Credit unions need to find ways to engage their members and build lasting relationships. Member engagement is essential for credit unions to grow and remain competitive. However, many credit unions struggle to engage their members effectively.
One of the reasons why credit unions find it challenging to engage their members is because of the increased competition in the financial services industry. Banks, online lenders, and fintech startups offer similar services as credit unions, and they have more resources to invest in member engagement strategies.
Additionally, credit unions often lack the technology and data analytics capabilities that banks and other financial institutions have, making it difficult to understand their members' needs and preferences fully. This makes it challenging for credit unions to tailor their services and communications to members effectively. In fact, as younger generations become more prominent, they have different expectations and preferences when it comes to financial services. They prefer digital experiences, personalized services, and transparency, which many credit unions struggle to provide.
Overcoming challenges by embracing technology and automation solutions
While the challenges faced by credit unions are by no means minor, embracing technology and automation can be a simple, cost-effective way to stay in front of the competition. These tech tools can be used to:
Stay competitive with big banks while keeping costs low
Credit unions can compete with large financial institutions, automate processes, save on costs, and focus on personalized customer service by leveraging technology. While many credit unions already have a loyal customer base, they can strengthen customer relationships by investing in digital platforms that help them to offer convenient and accessible personalized financial services, similar to those offered by large financial institutions. For example, being able to provide in-app or onsite personalized products for customers will keep customers coming back to use credit union services. Plus, credit unions can consider partnering with technology platforms and software-as-a-service (SaaS) companies, like MeasureOne, and other vendors that can help them access the latest technology without having to build everything in-house like larger institutions may have access to.
Automate processes and engage members
Prioritizing investments in modern data collection and analysis tools, as well as automating as many processes as possible, is one simple way to embrace tech. For example, credit unions can leverage APIs and consumer-permissioned data (CPD) technology to instantly access consumer data for loan processing or machine learning algorithms to analyze data and identify patterns which can then inform their decision-making processes. Additionally, they can use online and mobile banking platforms to provide members with self-service options for managing their accounts and conducting transactions. By embracing these technologies, credit unions can improve their operations, enhance member experience, and remain competitive in the marketplace.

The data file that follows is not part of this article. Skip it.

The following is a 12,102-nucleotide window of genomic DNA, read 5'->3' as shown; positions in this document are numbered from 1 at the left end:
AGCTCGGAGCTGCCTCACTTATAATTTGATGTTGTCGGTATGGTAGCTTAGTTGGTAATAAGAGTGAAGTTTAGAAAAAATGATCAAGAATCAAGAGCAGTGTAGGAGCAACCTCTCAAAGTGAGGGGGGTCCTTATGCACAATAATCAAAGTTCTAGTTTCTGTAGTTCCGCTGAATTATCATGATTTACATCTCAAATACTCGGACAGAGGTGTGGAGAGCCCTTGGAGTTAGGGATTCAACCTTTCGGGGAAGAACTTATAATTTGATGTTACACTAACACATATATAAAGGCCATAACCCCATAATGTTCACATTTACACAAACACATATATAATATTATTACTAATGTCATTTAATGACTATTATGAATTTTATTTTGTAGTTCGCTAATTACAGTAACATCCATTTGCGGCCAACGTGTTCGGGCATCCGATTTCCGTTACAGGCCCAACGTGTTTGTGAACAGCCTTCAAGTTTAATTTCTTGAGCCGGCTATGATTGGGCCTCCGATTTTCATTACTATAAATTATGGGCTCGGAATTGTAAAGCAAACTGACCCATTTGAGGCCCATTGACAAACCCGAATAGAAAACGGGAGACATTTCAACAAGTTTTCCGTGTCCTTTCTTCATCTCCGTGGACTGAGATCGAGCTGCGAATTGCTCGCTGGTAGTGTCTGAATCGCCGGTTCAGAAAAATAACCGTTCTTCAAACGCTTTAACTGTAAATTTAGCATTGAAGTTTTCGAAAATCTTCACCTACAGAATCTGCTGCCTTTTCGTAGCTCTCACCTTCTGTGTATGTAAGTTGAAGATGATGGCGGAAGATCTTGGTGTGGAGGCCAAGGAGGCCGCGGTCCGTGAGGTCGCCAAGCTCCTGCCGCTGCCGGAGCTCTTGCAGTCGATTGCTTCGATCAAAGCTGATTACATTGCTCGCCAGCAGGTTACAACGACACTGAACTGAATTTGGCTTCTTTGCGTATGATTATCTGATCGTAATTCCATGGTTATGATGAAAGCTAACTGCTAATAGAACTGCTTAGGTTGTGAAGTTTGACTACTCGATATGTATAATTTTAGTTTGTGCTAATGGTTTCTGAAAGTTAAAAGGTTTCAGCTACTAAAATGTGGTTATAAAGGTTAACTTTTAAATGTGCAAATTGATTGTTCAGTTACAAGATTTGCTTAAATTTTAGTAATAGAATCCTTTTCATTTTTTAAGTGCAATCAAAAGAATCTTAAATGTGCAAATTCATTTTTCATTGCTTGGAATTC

The key to success lies in recognizing the need for change and embracing innovative solutions that prioritize member needs and satisfaction. Ultimately, credit unions that are able to adapt to the changing landscape of the financial industry will be better positioned for long-term growth and success.
Using CPD to overcome the 5 challenges
For credit unions who want to address one or all of those challenges, taking advantage of consumer-permissioned data is a simple and cost-effective technology to do it. CPD offers the following to combat each challenge:
- Competing with larger financial institutions: Agile adoption/integration without workflow interruption, benefiting the business and the consumer
- Antiquated processes and manual consumer data sourcing: Faster, more efficient processes for income and employment and insurance verification
- Tight budgets and need for cost savings: Expanded access to credit for borrowers from lower costs than traditional or legacy alternatives means more loans can be closed
- Regulatory compliance: Fraud-proof, secure verification with consumer privacy and protection in mind
- Member engagement: Ease of consumer data sharing to understand spending/shopping habits to provide personalized products and services that keep members happy and engaged
And MeasureOne is here to help credit unions take the first (or next) step in embracing technology through consumer-permissioned data.
MeasureOne’s consumer-permissioned data platform for credit unions
With automated workflows and data directly from the consumer (and at a lower cost all around), the decision to take advantage of consumer-permissioned data is simple. MeasureOne is the partner that credit unions need to take advantage of consumer-permissioned data.
For credit unions, MeasureOne’s product offers:
- One-month, no risk free trial (and 90%+ cost-savings after the trial ends)
- Low cost, automated verification of income, employment, and insurance
- Data straight from primary sources (Payroll systems) ensuring fraud protection and up-to-the-minute accuracy
- 100% market coverage (over 5,000 supported payroll systems) driving industry leading conversion rates
From income to employment to insurance verification, MeasureOne brings secure, transparent data to the table for the benefit of credit unions and their consumers.
Let MeasureOne help streamline your credit union’s operations and continue driving consumer confidence.